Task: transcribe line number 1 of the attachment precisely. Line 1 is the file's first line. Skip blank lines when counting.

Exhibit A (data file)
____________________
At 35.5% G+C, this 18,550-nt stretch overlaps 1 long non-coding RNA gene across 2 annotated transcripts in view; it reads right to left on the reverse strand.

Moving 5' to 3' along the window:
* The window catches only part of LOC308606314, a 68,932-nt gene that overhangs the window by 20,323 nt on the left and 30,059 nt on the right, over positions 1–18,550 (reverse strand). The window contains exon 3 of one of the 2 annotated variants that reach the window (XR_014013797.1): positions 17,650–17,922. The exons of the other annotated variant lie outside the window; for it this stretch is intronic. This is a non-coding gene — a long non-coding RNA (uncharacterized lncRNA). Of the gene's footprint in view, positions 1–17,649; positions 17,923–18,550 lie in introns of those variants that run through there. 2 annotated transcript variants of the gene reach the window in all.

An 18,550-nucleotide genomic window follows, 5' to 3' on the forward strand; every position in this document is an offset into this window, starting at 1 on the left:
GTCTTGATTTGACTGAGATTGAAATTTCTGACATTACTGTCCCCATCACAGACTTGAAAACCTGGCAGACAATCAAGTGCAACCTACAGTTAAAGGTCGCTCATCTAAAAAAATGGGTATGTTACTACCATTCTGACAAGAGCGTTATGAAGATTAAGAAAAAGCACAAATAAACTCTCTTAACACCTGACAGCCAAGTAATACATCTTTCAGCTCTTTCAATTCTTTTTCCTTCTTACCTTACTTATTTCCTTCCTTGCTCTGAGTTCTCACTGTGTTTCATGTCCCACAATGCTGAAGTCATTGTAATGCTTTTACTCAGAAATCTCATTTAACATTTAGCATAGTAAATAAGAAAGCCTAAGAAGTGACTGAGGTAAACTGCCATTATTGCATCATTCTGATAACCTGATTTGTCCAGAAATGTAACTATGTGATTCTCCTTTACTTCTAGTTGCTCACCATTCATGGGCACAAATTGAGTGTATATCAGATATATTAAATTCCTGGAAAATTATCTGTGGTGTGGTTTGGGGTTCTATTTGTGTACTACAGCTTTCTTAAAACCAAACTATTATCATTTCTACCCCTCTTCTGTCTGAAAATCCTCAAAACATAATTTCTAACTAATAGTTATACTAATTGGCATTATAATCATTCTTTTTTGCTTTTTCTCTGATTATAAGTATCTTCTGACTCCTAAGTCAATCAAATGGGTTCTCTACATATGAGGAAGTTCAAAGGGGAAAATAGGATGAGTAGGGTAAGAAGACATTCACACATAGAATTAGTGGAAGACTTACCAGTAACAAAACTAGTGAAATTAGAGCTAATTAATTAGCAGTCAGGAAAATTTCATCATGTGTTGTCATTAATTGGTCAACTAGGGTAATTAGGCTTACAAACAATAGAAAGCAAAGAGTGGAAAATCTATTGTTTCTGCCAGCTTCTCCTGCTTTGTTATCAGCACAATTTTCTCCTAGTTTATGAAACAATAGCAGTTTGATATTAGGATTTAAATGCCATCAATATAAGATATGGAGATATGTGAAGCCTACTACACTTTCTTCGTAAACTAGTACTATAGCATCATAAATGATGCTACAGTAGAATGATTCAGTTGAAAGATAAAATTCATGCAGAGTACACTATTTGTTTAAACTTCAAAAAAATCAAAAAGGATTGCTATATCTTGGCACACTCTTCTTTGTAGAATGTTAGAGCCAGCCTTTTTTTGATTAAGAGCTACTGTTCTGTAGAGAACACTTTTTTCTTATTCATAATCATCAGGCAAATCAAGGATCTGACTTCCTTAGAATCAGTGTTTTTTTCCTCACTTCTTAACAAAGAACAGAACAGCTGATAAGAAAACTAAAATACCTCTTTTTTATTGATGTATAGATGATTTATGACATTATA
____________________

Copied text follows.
At 35.5% G+C, this 18,550-nt stretch overlaps 1 long non-coding RNA gene across 2 annotated transcripts in view; it reads right to left on the reverse strand.